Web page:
RobT: This morning was spent doing mandatory service on the bikes. RobC had to refasten his top box as it was ready to become roadside garbage at the next major pothole. Some curious local boys washing the coal trucks next door came by to check out the bikes. We asked them about the road to Villa de Leyva. They talked about the road we had planned to take last night and said it was very, very bad. Rocks, ruts, clay, mud and not suitable for our loaded bikes. Good thing we didn't press on last night in the pouring rain and darkness. After the repairs were done we set out for the main road where we turned back to take the proper GPS route. Took about 10 minutes!!!! Couldn't believe it as last night in the rain it took about 45 minutes, but seemed like forever.
We kept riding past military checkpoints where the soldiers would always give us a thumbs up as we passed. Curious, RobC pulled over and asked what the thumbs up meant. Apparently, it lets drivers know that the road ahead is safe and secure. Nice touch!
We rode into Villa de Leyva after ignoring the GPS for the last part because it kept "recalculating," meaning that the road didn't exist on the GPS map. We followed the road signs and made it. We got to the rough cobble stone streets of this ancient town, which is not very bike-friendly on these beasts due to uneven contours. We really should have let some air out of tires. We stopped and pondered our next move when a couple in a white SUV pulled up and a lady asked in perfect English if we needed help. Wow! I'll say it again ... such nice people in Colombia. They led us to a gorgeous hotel on the side of the mountain, but it was booked as this was yet another long holiday weekend in Colombia. Apparently, this country has about one month's worth of holidays a year. Ricardo and Sonia then phoned ahead to a place we had the name of, found out they had rooms available and led us there. Got the room, settled in and decided to head to the main plaza for lunch. Ricardo and Sonia told us they love bikers. Ricardo has a Harley Davidson and their son is an avid motocross rider. Thank you again Ricardo and Sonia!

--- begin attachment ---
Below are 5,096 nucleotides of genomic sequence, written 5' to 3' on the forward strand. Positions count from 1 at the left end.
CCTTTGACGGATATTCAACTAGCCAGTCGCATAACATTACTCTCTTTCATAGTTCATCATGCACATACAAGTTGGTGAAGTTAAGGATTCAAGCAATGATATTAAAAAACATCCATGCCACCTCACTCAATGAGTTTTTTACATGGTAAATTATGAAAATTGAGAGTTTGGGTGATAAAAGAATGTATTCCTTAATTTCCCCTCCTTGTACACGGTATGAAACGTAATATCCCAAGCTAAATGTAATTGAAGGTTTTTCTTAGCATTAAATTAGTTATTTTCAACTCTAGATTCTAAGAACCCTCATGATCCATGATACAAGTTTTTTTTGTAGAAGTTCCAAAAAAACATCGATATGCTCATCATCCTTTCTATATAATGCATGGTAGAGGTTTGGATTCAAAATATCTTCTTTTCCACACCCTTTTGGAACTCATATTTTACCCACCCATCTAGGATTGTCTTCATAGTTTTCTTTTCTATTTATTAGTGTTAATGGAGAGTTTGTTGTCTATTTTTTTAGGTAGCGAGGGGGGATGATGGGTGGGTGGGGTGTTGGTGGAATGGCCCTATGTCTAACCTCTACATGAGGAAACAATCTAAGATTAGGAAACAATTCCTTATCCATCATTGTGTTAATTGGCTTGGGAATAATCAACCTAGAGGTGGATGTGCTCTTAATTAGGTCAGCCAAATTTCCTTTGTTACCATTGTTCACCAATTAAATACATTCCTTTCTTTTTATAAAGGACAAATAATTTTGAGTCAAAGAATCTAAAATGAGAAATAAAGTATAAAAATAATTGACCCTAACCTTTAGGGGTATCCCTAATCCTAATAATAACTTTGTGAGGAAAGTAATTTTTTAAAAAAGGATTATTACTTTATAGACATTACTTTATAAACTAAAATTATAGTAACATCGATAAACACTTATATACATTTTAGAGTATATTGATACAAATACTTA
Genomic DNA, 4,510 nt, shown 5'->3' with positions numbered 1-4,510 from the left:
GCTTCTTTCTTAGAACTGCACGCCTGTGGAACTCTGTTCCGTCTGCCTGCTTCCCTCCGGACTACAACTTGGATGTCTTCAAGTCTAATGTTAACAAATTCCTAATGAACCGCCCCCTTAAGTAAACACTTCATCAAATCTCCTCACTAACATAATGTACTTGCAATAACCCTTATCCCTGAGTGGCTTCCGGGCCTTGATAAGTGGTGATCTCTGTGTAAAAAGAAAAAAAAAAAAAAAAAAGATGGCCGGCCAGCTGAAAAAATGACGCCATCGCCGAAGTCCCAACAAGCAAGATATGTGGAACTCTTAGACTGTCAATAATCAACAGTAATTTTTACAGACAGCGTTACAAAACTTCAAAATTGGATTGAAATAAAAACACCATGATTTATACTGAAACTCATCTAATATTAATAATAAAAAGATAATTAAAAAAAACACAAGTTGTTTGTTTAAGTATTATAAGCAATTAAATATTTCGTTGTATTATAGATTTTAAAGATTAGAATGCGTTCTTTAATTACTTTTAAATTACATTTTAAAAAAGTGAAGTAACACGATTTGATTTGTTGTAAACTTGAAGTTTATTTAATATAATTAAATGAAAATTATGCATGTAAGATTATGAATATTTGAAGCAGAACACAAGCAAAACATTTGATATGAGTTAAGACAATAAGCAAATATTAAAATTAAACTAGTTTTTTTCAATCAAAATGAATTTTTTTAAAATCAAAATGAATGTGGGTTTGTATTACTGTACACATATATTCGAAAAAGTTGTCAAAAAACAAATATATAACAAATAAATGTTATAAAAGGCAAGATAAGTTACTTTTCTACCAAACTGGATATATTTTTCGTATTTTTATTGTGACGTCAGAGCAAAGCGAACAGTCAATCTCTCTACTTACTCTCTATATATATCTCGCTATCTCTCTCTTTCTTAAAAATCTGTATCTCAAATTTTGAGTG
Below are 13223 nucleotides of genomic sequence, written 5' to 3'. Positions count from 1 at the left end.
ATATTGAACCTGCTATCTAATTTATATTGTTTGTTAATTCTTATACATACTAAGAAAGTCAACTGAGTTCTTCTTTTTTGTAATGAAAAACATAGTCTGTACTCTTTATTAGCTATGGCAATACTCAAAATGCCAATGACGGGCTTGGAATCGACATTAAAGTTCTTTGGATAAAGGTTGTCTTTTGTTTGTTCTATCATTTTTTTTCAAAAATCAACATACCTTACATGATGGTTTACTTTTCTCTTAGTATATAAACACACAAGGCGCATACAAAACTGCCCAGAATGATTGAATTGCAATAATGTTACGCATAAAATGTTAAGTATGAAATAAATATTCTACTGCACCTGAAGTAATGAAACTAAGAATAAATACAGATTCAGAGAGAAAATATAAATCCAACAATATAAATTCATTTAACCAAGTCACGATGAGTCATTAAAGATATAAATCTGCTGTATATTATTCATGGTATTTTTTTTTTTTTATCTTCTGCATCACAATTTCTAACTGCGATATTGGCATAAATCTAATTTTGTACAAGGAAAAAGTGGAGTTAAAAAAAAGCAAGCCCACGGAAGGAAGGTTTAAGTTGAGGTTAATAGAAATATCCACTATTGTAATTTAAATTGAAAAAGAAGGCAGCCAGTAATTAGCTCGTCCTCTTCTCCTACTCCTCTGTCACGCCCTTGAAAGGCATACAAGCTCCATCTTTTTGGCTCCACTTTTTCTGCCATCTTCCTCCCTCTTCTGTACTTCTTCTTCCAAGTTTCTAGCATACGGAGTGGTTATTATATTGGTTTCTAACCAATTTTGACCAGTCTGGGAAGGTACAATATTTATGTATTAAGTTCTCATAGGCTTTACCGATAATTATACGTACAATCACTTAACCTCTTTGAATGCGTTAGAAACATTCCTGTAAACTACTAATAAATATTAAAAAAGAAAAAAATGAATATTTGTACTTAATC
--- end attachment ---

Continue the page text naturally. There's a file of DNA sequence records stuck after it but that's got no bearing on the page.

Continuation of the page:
While walking into town, Ricardo and Sonia pulled up beside us and handed us an annotated map!! We had been looking for a map since we got into Colombia and they took the time after dropping us off to find one and on top of that, laid out a route to Medellin! Little side note: when we ask locals about maps the response is: "We don't use maps, we just ask people." This wonderful couple then gave us their cell number and said that if there was anything at all we needed while anywhere in Colombia, to give them a call. That's the worldwide motorcycle fraternity!
Villa de Leyva ......
Ventured off to the plaza for some great trout for lunch. Spent the rest of the day and night wandering the side streets of this very picturesque town. Cobblestone streets, as mentioned, whitewashed buildings with red, clay tile roofs, stunning courtyard restaurants and shops. What a place!
RobC: Apparently there was a big mountain biking event in this area today as well. While we were having lunch on the central plaza during the rain, muddy, exhausted mountain bikers started to come in one at a time. They had started at 7 in the morning and it was now 3 in the afternoon. My hat off to these hardy souls, and some of them were in their 50's and 60's. Makes me feel a little embarrassed to be riding a powerful motorcycle.
RobT: We had talked to the hotel owner about a route to Medellin, as we wondered why people didn't suggest a more direct and much shorter route through the mountains on secondary roads. They verified that the road to Bucaramaganga was incredibly scenic, but it would take us at least 5 hours to the north (and obviously our goal is to go south). The road back through Bogota wasn't as nice. Taking the short cut through the mountain range was definitely a "no go." It was in a "red zone." Active FARC (Revolutionary Armed Forces of Colombia) territory. A no brainer. We were not about to try that on questionable secondary roads on top of that info. So, it was the long way around, so to speak. :)
RobC: Sonia also told us that the way to distinguish the FARC from the real Colombian army is by looking at their boots: rubber boots vs. leather boots. Now each time we see a soldier, the first thing we look at is his boots. :-)